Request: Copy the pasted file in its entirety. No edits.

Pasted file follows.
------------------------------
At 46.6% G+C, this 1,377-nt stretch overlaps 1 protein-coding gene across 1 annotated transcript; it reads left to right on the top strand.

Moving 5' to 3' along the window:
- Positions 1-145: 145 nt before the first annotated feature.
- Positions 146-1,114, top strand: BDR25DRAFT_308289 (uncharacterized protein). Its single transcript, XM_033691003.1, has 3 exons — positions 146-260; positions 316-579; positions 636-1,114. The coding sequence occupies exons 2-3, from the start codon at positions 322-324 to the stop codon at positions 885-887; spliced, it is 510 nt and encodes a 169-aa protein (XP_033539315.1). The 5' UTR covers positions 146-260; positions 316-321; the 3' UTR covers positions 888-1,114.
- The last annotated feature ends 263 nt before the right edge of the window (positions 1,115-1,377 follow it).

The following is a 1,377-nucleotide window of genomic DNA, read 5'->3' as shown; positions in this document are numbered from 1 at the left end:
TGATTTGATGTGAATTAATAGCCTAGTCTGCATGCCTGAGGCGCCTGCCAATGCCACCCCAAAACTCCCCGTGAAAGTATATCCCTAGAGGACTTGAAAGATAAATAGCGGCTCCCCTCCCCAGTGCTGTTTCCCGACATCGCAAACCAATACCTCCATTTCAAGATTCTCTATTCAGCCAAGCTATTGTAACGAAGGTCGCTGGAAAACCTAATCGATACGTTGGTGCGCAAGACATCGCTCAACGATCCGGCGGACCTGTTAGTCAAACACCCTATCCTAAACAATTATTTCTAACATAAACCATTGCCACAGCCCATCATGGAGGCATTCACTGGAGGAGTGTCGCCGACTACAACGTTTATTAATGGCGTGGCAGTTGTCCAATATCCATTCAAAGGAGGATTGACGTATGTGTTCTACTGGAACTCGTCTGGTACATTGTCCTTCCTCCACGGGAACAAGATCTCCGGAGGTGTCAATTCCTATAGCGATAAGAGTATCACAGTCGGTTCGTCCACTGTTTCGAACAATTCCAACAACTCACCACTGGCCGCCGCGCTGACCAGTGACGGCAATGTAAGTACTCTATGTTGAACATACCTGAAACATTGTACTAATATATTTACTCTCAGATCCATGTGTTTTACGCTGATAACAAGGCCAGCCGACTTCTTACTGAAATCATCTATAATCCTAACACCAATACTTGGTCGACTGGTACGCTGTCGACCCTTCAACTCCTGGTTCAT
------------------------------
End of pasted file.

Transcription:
At 46.6% G+C, this 1,377-nt stretch overlaps 1 protein-coding gene across 1 annotated transcript; it reads left to right on the top strand.

Moving 5' to 3' along the window:
- Positions 1-145: 145 nt before the first annotated feature.
- Positions 146-1,114, top strand: BDR25DRAFT_308289 (uncharacterized protein). Its single transcript, XM_033691003.1, has 3 exons — positions 146-260; positions 316-579; positions 636-1,114. The coding sequence occupies exons 2-3, from the start codon at positions 322-324 to the stop codon at positions 885-887; spliced, it is 510 nt and encodes a 169-aa protein (XP_033539315.1). The 5' UTR covers positions 146-260; positions 316-321; the 3' UTR covers positions 888-1,114.
- The last annotated feature ends 263 nt before the right edge of the window (positions 1,115-1,377 follow it).

The following is a 1,377-nucleotide window of genomic DNA, read 5'->3' as shown; positions in this document are numbered from 1 at the left end:
TGATTTGATGTGAATTAATAGCCTAGTCTGCATGCCTGAGGCGCCTGCCAATGCCACCCCAAAACTCCCCGTGAAAGTATATCCCTAGAGGACTTGAAAGATAAATAGCGGCTCCCCTCCCCAGTGCTGTTTCCCGACATCGCAAACCAATACCTCCATTTCAAGATTCTCTATTCAGCCAAGCTATTGTAACGAAGGTCGCTGGAAAACCTAATCGATACGTTGGTGCGCAAGACATCGCTCAACGATCCGGCGGACCTGTTAGTCAAACACCCTATCCTAAACAATTATTTCTAACATAAACCATTGCCACAGCCCATCATGGAGGCATTCACTGGAGGAGTGTCGCCGACTACAACGTTTATTAATGGCGTGGCAGTTGTCCAATATCCATTCAAAGGAGGATTGACGTATGTGTTCTACTGGAACTCGTCTGGTACATTGTCCTTCCTCCACGGGAACAAGATCTCCGGAGGTGTCAATTCCTATAGCGATAAGAGTATCACAGTCGGTTCGTCCACTGTTTCGAACAATTCCAACAACTCACCACTGGCCGCCGCGCTGACCAGTGACGGCAATGTAAGTACTCTATGTTGAACATACCTGAAACATTGTACTAATATATTTACTCTCAGATCCATGTGTTTTACGCTGATAACAAGGCCAGCCGACTTCTTACTGAAATCATCTATAATCCTAACACCAATACTTGGTCGACTGGTACGCTGTCGACCCTTCAACTCCTGGTTCAT